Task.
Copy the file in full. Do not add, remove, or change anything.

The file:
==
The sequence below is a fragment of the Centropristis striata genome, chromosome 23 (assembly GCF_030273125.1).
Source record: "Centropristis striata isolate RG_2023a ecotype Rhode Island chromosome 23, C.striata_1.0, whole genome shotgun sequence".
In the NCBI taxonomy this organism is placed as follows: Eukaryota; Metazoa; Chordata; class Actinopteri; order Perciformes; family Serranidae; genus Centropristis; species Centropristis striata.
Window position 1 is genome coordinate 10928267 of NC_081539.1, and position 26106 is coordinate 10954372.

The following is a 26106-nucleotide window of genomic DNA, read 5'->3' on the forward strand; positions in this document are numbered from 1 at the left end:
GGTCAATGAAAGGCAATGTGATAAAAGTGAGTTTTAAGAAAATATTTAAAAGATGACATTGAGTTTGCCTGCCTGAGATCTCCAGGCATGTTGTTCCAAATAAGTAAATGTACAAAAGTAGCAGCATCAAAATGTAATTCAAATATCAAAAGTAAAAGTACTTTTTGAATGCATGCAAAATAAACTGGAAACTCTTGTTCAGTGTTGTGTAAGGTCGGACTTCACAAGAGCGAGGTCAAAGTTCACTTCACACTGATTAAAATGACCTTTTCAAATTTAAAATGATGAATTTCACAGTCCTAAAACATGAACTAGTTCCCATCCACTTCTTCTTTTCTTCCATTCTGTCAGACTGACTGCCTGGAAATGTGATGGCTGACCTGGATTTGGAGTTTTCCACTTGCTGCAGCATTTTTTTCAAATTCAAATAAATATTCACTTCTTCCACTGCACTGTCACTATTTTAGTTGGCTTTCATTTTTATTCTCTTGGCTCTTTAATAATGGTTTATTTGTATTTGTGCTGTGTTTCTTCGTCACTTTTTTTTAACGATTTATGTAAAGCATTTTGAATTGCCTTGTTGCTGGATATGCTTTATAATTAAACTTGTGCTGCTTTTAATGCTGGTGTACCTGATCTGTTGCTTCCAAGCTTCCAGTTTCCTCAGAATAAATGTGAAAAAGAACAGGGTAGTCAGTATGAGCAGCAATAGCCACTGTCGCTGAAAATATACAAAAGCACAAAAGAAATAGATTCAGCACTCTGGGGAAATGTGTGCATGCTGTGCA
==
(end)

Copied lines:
The sequence below is a fragment of the Centropristis striata genome, chromosome 23 (assembly GCF_030273125.1).
Source record: "Centropristis striata isolate RG_2023a ecotype Rhode Island chromosome 23, C.striata_1.0, whole genome shotgun sequence".
In the NCBI taxonomy this organism is placed as follows: Eukaryota; Metazoa; Chordata; class Actinopteri; order Perciformes; family Serranidae; genus Centropristis; species Centropristis striata.
Window position 1 is genome coordinate 10928267 of NC_081539.1, and position 26106 is coordinate 10954372.

The following is a 26106-nucleotide window of genomic DNA, read 5'->3' on the forward strand; positions in this document are numbered from 1 at the left end:
GGTCAATGAAAGGCAATGTGATAAAAGTGAGTTTTAAGAAAATATTTAAAAGATGACATTGAGTTTGCCTGCCTGAGATCTCCAGGCATGTTGTTCCAAATAAGTAAATGTACAAAAGTAGCAGCATCAAAATGTAATTCAAATATCAAAAGTAAAAGTACTTTTTGAATGCATGCAAAATAAACTGGAAACTCTTGTTCAGTGTTGTGTAAGGTCGGACTTCACAAGAGCGAGGTCAAAGTTCACTTCACACTGATTAAAATGACCTTTTCAAATTTAAAATGATGAATTTCACAGTCCTAAAACATGAACTAGTTCCCATCCACTTCTTCTTTTCTTCCATTCTGTCAGACTGACTGCCTGGAAATGTGATGGCTGACCTGGATTTGGAGTTTTCCACTTGCTGCAGCATTTTTTTCAAATTCAAATAAATATTCACTTCTTCCACTGCACTGTCACTATTTTAGTTGGCTTTCATTTTTATTCTCTTGGCTCTTTAATAATGGTTTATTTGTATTTGTGCTGTGTTTCTTCGTCACTTTTTTTTAACGATTTATGTAAAGCATTTTGAATTGCCTTGTTGCTGGATATGCTTTATAATTAAACTTGTGCTGCTTTTAATGCTGGTGTACCTGATCTGTTGCTTCCAAGCTTCCAGTTTCCTCAGAATAAATGTGAAAAAGAACAGGGTAGTCAGTATGAGCAGCAATAGCCACTGTCGCTGAAAATATACAAAAGCACAAAAGAAATAGATTCAGCACTCTGGGGAAATGTGTGCATGCTGTGCA